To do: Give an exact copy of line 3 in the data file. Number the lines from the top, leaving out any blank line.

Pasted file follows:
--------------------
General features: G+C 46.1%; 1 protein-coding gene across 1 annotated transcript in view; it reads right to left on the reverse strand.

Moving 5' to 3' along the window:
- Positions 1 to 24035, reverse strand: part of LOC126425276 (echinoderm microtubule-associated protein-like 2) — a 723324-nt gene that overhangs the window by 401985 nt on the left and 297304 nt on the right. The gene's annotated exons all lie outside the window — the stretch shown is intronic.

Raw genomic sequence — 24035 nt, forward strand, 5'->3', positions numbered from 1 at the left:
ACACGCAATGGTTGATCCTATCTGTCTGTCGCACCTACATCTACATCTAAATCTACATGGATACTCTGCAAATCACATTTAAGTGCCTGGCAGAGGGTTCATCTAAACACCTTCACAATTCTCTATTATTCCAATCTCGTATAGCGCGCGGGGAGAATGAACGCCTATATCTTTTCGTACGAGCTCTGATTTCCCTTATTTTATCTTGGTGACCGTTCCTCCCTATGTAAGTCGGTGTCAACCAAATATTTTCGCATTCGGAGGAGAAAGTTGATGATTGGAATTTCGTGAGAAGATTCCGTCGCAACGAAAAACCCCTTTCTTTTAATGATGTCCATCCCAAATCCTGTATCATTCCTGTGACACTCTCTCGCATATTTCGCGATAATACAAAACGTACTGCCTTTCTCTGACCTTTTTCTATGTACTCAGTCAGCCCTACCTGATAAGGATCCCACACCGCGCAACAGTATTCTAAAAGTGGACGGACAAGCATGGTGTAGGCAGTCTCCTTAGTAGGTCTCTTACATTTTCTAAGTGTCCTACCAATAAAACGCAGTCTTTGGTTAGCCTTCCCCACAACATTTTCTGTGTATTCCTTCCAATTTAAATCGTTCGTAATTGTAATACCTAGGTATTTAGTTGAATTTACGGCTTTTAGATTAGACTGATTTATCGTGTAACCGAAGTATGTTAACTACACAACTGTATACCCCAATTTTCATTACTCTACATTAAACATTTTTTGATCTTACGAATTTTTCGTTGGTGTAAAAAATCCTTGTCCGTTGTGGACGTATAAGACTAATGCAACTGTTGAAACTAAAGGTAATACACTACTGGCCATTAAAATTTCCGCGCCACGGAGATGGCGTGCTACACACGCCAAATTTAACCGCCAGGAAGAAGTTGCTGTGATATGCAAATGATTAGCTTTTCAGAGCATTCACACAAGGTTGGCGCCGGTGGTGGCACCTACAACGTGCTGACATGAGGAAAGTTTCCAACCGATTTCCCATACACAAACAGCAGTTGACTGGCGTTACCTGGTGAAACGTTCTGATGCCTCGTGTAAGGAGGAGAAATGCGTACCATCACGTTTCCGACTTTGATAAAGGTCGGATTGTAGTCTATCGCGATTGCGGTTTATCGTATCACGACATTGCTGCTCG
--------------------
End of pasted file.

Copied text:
- Positions 1 to 24035, reverse strand: part of LOC126425276 (echinoderm microtubule-associated protein-like 2) — a 723324-nt gene that overhangs the window by 401985 nt on the left and 297304 nt on the right. The gene's annotated exons all lie outside the window — the stretch shown is intronic.